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City Smells

By Mehreen Ahmed

PROMPT — The way I see it ...

Dimly lit under the street lamps in an old alley at midnight, a nostalgia wells up. A perceptible city smell tickles the nostrils in humidity-fueled singed heat. Yeah, the lamps bestow light on the strays lying down on empty alleys—clean, and silent as the rains wash away any debris otherwise invisible to the naked eye, slants through the midnight street lamp—dark, heavy, and blue. To an ever-wakening and heightened sensory perception, a city sleeps, unhinged like exposed skeletons.

The city smells, however, another smell pushing through the winds and more pervasive, makes breathing hard; terrified barks and human squeals tear up the skies. The rains are now gone but smoke burn rises in the atmosphere, buckets drop cling-clang on the ground in haste; sirens of fire trucks, and a few explosions sounding off an alarm. The strays stop barking. Squeals are quiet too. The burning dissipates. Silence descends; the city smell crawls back, buried into the ground.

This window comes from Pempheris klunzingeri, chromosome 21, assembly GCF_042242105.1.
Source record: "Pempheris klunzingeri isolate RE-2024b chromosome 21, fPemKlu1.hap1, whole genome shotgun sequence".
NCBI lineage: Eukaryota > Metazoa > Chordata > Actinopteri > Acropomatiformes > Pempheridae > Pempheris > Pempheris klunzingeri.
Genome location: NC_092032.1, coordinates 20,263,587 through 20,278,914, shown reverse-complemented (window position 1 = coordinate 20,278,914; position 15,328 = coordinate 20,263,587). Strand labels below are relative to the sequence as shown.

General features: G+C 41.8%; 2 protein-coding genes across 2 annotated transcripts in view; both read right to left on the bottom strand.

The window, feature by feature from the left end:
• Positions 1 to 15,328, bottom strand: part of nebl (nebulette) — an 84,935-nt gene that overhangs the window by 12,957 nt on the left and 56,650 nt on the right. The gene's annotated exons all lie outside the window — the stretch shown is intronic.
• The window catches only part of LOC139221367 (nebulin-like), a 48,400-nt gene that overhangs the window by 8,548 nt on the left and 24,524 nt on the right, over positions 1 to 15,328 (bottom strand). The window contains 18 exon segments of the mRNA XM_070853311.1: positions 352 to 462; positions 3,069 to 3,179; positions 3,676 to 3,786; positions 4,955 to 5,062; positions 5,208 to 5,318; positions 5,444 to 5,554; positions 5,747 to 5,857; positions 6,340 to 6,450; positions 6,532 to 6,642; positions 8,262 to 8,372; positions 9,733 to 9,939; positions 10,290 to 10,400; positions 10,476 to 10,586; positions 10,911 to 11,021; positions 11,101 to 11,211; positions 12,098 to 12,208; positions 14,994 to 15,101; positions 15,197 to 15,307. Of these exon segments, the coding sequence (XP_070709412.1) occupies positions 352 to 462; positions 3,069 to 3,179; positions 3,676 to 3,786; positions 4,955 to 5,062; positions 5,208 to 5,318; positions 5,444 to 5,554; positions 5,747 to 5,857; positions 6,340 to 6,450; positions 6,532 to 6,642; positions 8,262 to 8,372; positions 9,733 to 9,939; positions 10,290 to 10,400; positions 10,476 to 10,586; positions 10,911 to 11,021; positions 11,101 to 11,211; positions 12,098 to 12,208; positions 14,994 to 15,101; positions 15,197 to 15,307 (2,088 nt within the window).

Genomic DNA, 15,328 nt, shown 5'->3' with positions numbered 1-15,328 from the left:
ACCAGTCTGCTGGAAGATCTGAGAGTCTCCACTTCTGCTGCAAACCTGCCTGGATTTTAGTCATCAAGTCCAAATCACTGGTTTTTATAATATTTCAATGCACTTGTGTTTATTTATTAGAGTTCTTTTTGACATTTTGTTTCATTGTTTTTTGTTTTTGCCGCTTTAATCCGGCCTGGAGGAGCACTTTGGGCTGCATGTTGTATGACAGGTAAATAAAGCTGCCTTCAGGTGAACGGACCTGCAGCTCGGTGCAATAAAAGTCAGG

Mehreen Ahmed is an award-winning Australian novelist/short fiction born in Bangladesh. Her historical fiction novel is Drunken Druid's Editor's Choice. Midwest Book Review and DD Magazine have also acclaimed her other works. Her recent publications are in Litro, Icefloe, Popshot Quarterly, and more. In addition to her awards, she has also received botN, James Tait, and Pushcart nominations. Mehreen writes from West End, Brisbane.

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